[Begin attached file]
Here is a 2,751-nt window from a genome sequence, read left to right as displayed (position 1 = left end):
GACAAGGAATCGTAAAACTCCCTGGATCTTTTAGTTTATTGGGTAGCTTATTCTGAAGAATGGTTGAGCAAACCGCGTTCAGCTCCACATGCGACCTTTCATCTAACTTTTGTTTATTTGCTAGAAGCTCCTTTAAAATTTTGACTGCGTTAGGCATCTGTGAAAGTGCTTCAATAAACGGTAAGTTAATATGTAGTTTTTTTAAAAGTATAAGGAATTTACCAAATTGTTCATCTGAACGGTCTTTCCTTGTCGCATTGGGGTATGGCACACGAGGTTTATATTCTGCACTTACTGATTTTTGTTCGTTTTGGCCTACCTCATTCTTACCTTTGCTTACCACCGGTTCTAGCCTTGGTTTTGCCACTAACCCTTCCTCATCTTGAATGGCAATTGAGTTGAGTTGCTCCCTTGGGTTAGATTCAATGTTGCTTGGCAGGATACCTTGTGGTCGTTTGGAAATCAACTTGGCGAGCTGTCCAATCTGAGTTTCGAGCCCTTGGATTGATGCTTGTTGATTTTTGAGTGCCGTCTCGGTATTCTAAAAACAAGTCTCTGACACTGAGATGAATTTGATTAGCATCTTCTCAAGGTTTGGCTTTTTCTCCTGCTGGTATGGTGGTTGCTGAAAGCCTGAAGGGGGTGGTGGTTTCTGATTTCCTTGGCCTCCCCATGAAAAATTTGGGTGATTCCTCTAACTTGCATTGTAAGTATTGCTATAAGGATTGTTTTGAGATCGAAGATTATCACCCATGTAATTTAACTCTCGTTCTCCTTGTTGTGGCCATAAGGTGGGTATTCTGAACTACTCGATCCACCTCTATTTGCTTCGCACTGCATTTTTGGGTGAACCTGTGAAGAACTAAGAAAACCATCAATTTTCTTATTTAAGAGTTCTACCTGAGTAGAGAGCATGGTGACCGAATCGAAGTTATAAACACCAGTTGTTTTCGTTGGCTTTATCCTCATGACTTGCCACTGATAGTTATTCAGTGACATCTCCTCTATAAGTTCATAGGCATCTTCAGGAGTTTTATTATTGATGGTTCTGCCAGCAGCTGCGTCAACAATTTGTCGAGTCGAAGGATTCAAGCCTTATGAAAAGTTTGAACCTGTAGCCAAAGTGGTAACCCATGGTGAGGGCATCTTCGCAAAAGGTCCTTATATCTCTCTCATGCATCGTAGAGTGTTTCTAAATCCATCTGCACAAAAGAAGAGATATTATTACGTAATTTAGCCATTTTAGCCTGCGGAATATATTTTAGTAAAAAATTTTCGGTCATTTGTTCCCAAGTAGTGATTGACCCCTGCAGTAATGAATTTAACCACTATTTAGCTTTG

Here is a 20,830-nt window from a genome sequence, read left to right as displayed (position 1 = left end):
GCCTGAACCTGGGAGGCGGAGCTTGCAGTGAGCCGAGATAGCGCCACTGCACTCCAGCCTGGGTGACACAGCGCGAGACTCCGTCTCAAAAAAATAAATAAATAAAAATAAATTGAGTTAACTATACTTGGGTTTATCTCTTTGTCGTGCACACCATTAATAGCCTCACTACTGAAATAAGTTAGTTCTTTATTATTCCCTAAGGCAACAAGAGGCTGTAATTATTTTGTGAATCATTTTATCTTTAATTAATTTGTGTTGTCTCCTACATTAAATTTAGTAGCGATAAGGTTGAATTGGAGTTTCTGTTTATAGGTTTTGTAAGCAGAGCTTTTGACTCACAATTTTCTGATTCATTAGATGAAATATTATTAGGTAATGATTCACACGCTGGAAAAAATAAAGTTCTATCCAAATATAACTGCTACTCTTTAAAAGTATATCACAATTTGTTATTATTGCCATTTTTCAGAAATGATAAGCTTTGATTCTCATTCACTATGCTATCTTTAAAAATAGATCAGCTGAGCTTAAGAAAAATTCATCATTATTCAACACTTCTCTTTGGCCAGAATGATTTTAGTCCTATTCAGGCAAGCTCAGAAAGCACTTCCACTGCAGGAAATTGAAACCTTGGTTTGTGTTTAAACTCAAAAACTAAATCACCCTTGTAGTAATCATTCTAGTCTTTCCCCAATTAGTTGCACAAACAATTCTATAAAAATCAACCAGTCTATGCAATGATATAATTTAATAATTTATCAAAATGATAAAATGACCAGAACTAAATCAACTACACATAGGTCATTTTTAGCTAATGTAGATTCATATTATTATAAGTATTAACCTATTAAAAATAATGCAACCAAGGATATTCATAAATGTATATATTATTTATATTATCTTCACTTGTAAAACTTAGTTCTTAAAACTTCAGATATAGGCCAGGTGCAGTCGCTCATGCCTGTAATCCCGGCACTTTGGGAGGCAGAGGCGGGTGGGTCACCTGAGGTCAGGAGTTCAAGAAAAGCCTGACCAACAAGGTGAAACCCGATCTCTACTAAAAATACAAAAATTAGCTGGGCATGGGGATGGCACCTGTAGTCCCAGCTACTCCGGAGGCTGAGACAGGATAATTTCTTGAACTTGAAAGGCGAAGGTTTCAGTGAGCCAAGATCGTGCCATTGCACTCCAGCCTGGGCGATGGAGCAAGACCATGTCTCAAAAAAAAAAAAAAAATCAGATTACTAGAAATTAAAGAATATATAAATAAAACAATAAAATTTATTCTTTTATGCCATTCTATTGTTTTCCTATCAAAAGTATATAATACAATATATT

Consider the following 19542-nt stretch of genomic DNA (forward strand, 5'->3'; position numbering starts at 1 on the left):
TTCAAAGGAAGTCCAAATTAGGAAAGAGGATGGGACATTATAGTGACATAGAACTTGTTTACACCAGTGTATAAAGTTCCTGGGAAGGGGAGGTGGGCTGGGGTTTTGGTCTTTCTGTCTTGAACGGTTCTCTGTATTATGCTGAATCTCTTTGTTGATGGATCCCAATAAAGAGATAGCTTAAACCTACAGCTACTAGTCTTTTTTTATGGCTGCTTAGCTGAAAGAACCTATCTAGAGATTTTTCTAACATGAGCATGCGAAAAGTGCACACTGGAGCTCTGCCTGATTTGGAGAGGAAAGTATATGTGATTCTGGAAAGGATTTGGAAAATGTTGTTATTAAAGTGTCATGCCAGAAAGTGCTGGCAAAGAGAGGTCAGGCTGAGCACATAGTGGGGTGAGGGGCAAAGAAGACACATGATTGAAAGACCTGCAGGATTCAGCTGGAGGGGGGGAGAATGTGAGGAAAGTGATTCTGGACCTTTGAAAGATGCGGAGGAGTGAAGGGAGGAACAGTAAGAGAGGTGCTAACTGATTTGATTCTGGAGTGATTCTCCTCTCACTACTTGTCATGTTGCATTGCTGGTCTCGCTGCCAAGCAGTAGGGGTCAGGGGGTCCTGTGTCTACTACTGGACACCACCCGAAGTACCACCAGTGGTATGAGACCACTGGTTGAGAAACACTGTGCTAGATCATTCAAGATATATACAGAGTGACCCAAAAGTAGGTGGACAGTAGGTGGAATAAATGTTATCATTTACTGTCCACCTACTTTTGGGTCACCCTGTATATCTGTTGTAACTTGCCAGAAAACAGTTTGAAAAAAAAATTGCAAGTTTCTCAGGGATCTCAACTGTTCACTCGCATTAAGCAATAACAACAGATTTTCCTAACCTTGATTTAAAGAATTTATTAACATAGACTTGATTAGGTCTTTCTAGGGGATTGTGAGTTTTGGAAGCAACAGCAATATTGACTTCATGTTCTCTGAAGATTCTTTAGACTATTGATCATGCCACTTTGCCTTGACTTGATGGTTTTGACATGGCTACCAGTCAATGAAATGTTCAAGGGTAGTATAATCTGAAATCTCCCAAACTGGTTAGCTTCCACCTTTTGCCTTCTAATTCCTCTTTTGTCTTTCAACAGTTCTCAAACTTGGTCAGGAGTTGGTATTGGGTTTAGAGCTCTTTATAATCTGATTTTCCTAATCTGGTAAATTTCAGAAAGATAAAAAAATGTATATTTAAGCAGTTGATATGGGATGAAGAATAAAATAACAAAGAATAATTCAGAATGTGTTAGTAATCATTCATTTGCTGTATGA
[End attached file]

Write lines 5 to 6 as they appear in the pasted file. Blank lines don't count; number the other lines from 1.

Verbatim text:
Consider the following 19542-nt stretch of genomic DNA (forward strand, 5'->3'; position numbering starts at 1 on the left):
TTCAAAGGAAGTCCAAATTAGGAAAGAGGATGGGACATTATAGTGACATAGAACTTGTTTACACCAGTGTATAAAGTTCCTGGGAAGGGGAGGTGGGCTGGGGTTTTGGTCTTTCTGTCTTGAACGGTTCTCTGTATTATGCTGAATCTCTTTGTTGATGGATCCCAATAAAGAGATAGCTTAAACCTACAGCTACTAGTCTTTTTTTATGGCTGCTTAGCTGAAAGAACCTATCTAGAGATTTTTCTAACATGAGCATGCGAAAAGTGCACACTGGAGCTCTGCCTGATTTGGAGAGGAAAGTATATGTGATTCTGGAAAGGATTTGGAAAATGTTGTTATTAAAGTGTCATGCCAGAAAGTGCTGGCAAAGAGAGGTCAGGCTGAGCACATAGTGGGGTGAGGGGCAAAGAAGACACATGATTGAAAGACCTGCAGGATTCAGCTGGAGGGGGGGAGAATGTGAGGAAAGTGATTCTGGACCTTTGAAAGATGCGGAGGAGTGAAGGGAGGAACAGTAAGAGAGGTGCTAACTGATTTGATTCTGGAGTGATTCTCCTCTCACTACTTGTCATGTTGCATTGCTGGTCTCGCTGCCAAGCAGTAGGGGTCAGGGGGTCCTGTGTCTACTACTGGACACCACCCGAAGTACCACCAGTGGTATGAGACCACTGGTTGAGAAACACTGTGCTAGATCATTCAAGATATATACAGAGTGACCCAAAAGTAGGTGGACAGTAGGTGGAATAAATGTTATCATTTACTGTCCACCTACTTTTGGGTCACCCTGTATATCTGTTGTAACTTGCCAGAAAACAGTTTGAAAAAAAAATTGCAAGTTTCTCAGGGATCTCAACTGTTCACTCGCATTAAGCAATAACAACAGATTTTCCTAACCTTGATTTAAAGAATTTATTAACATAGACTTGATTAGGTCTTTCTAGGGGATTGTGAGTTTTGGAAGCAACAGCAATATTGACTTCATGTTCTCTGAAGATTCTTTAGACTATTGATCATGCCACTTTGCCTTGACTTGATGGTTTTGACATGGCTACCAGTCAATGAAATGTTCAAGGGTAGTATAATCTGAAATCTCCCAAACTGGTTAGCTTCCACCTTTTGCCTTCTAATTCCTCTTTTGTCTTTCAACAGTTCTCAAACTTGGTCAGGAGTTGGTATTGGGTTTAGAGCTCTTTATAATCTGATTTTCCTAATCTGGTAAATTTCAGAAAGATAAAAAAATGTATATTTAAGCAGTTGATATGGGATGAAGAATAAAATAACAAAGAATAATTCAGAATGTGTTAGTAATCATTCATTTGCTGTATGA